“Rupert’s got his bow-tie on it’ll be alright now!”

Rupert Toovey with trademark bowtie on appointment in the downland village of Amberley, West Sussex amongst the hollyhocks, lavender and rambling roses bordering an abundant English country garden

My week has taken me from Amberley at the foot of the Sussex Downs to the villages and hamlets above Lewes, to Ferring, Shoreham Beach, Horsham and even Kensington – invited to value and share extraordinary collections with families and collectors. Each reflected the stories of their custodians, layered across generations and speaking of their lives and passions in that beautiful, eclectic English Country and Town House way.

Last week, for the first time since the Covid-19 outbreak I donned my bowtie. I breezed into Toovey’s between appointments to find my friend and colleague William Rowsell valuing some beautiful Persian rugs. As he greeted me he remarked to our clients “Oh Rupert’s got his bow tie on it’ll all be alright now!” I have to own that I felt rather pleased. As you know I have a weakness for navy blue bowties with white spots – they’re joyful things. I have just managed to acquire three new ones – well Boris has asked us to shop for the nation – and I can now quarantine each of them for 72 hours as part of my health and safety policy for visiting people.

It’s funny how quickly we adapt to a new routine. As I arrive at people’s homes I ring the door bell and then, feeling rather like a naughty schoolboy, I run 2 metres back from the door turning to greet them. Well it’s important to see a smile and exchange a greeting safely before putting on a face mask and gloves.

Once inside we perform a Covid dance as we seek to honour one another with social distancing and old fashioned good manners. We move around enjoying each other’s company and the treasures, the windows flung open to the breeze in the stunning early summer weather we’ve been enjoying. The blue skies and scudding clouds send my heart racing every day. Is it my imagination or are our skies bluer and more beautiful without the air pollution?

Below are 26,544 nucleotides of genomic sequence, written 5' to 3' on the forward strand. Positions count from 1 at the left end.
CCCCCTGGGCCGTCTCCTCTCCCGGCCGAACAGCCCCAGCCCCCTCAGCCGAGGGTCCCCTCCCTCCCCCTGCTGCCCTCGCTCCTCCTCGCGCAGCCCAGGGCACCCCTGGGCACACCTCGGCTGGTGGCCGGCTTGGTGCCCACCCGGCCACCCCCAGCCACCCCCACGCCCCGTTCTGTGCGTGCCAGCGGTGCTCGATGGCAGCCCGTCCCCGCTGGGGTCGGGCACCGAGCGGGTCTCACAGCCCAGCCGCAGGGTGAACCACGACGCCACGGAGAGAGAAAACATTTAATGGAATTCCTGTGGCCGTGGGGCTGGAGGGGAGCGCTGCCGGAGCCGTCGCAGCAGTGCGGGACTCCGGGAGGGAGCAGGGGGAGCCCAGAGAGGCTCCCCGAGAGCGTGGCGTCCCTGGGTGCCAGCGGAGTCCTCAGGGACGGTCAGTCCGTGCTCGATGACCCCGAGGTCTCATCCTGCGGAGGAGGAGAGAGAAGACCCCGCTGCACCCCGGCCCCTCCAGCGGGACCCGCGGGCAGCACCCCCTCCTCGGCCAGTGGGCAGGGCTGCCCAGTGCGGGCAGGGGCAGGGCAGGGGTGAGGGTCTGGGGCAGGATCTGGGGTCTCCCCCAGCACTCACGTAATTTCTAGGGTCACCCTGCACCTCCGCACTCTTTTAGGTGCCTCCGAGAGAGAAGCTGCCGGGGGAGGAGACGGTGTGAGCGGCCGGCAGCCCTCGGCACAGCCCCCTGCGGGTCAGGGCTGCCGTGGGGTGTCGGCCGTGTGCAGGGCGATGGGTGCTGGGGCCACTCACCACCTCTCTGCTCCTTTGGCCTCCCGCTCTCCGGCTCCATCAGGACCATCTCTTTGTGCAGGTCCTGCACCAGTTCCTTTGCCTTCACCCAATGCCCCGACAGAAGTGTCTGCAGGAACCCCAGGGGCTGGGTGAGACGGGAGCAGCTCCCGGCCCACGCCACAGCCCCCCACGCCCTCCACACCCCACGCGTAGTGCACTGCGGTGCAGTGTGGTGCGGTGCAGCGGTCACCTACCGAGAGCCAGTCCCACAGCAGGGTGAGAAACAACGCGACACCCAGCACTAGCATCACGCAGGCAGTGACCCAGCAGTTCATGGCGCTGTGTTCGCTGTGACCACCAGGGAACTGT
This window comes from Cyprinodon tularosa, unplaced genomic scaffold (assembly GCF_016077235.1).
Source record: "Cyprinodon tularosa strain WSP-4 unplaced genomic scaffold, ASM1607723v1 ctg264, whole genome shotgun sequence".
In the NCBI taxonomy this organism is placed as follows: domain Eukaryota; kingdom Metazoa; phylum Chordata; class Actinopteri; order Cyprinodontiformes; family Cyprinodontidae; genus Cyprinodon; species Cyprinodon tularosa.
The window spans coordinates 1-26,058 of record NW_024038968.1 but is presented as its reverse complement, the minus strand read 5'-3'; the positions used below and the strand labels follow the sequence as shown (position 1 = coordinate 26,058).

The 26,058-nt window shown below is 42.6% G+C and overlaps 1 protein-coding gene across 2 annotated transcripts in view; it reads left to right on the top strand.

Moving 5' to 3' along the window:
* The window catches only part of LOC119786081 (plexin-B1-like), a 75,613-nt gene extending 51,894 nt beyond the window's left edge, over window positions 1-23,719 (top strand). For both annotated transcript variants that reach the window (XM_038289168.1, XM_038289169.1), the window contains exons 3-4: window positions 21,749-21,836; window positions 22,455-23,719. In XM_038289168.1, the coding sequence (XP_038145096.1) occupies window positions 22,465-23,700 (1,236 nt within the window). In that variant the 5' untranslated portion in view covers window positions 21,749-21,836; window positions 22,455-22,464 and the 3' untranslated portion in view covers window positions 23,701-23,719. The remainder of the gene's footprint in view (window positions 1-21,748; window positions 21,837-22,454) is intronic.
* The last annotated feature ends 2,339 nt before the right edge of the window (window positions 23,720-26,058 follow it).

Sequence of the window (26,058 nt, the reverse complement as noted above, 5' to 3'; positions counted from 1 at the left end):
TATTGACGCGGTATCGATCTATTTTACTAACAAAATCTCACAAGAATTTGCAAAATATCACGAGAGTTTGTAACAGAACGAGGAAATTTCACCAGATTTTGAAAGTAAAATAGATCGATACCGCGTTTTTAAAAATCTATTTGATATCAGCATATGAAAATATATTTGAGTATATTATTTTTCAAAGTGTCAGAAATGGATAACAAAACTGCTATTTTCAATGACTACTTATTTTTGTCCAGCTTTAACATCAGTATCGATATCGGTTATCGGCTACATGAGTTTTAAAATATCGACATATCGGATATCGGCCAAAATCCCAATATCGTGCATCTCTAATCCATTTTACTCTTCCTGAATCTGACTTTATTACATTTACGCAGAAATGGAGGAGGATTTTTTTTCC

Amberley with its abundant cottage gardens filled with Hollyhocks, English Hidcote lavender and scented rambling roses provides a hope filled view as we move gently out of lockdown.

Our towns, villages and countryside have never looked more beautiful and even the bustling, leafy grandeur of Kensington has been slowed by Covid.

I am delighted to report that we have successfully reopened Toovey’s auction rooms to the public. Providing valuations and viewing for sales by appointment has proven really popular whilst keeping people safe, as has our home visit valuation service.

By the time you read this our first post Covid-19 auction of Chinese and Asian Ceramics and Works of Art, with an online catalogue, will have taken place. It has attracted strong interest from around the UK and the world. I’ll let you know how we get on!

How to be English!

Author, David Boyle, with Gudrun and Sara of the Steyning Bookshop
Author, David Boyle, with Gudrun and Sara of the Steyning Bookshop

‘How to be English’ by David Boyle is published this week. The book provides a fond, irreverent celebration of the ambiguities, eccentricities, and shared stories that define the English.

‘How to be English’ by David Boyle
‘How to be English’ by David Boyle

The writer David Boyle has recently moved to Sussex with his family and I have arranged to meet him at one of my favourite shops in all England – the Steyning Bookshop. The shop is at the heart of the Steyning community and is passionately run by Sara Bowers and her daughter, Gudrun. The shelves, filled with books, always fill me with a sense of anticipation and excitement. As I walk towards the shop past the familiar iron railings I am greeted by David, Gudrun and Sara, framed by the arch of the door and the colourful hanging baskets. Preparations are underway for an evening and book launch with David Boyle at the Steyning Bookshop on Thursday 23rd July 2015.

I ask David where the inspiration for the book came from, he replies “I became concerned that many of the stories which define the English, that I had grown up with, were in danger of being lost.”

David’s account of the English leaves you with a real sense of place in the procession of human history. I mention to David the delight that his articulation of the English has given me and the empathy I have with so many of his subjects. As I have read ‘How to be English’ I have become increasingly aware of how my understanding of what it is to be English has been informed by my love of Sir John Betjeman’s work. David agrees explaining that he too read Betjeman avidly in his late teens.